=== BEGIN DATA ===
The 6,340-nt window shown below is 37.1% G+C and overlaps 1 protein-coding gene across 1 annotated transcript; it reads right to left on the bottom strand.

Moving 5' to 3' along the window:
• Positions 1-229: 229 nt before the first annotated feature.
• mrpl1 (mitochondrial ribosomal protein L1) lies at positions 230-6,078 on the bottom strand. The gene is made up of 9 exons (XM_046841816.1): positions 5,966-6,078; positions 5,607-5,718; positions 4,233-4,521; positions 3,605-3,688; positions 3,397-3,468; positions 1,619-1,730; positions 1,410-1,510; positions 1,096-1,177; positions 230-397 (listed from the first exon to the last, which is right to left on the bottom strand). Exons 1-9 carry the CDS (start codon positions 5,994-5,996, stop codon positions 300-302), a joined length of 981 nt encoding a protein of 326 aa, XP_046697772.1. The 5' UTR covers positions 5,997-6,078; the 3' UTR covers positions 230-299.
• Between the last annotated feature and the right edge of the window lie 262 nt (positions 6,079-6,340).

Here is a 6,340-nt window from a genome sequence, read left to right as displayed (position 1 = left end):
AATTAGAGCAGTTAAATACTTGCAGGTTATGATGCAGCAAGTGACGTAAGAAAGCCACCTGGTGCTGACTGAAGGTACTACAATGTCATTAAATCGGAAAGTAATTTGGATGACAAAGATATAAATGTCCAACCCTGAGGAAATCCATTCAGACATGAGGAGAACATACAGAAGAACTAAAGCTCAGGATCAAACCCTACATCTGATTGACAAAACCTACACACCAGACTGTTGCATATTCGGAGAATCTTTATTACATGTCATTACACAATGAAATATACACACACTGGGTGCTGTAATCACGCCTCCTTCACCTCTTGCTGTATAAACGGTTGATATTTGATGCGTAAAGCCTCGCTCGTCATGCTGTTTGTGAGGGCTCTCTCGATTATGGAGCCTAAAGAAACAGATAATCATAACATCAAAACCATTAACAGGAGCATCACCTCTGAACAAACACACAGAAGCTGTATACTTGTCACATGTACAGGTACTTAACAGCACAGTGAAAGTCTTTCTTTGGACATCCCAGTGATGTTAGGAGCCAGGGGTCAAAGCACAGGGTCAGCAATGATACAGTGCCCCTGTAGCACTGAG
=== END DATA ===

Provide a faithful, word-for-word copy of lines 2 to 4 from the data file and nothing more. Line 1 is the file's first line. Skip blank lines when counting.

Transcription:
Moving 5' to 3' along the window:
• Positions 1-229: 229 nt before the first annotated feature.
• mrpl1 (mitochondrial ribosomal protein L1) lies at positions 230-6,078 on the bottom strand. The gene is made up of 9 exons (XM_046841816.1): positions 5,966-6,078; positions 5,607-5,718; positions 4,233-4,521; positions 3,605-3,688; positions 3,397-3,468; positions 1,619-1,730; positions 1,410-1,510; positions 1,096-1,177; positions 230-397 (listed from the first exon to the last, which is right to left on the bottom strand). Exons 1-9 carry the CDS (start codon positions 5,994-5,996, stop codon positions 300-302), a joined length of 981 nt encoding a protein of 326 aa, XP_046697772.1. The 5' UTR covers positions 5,997-6,078; the 3' UTR covers positions 230-299.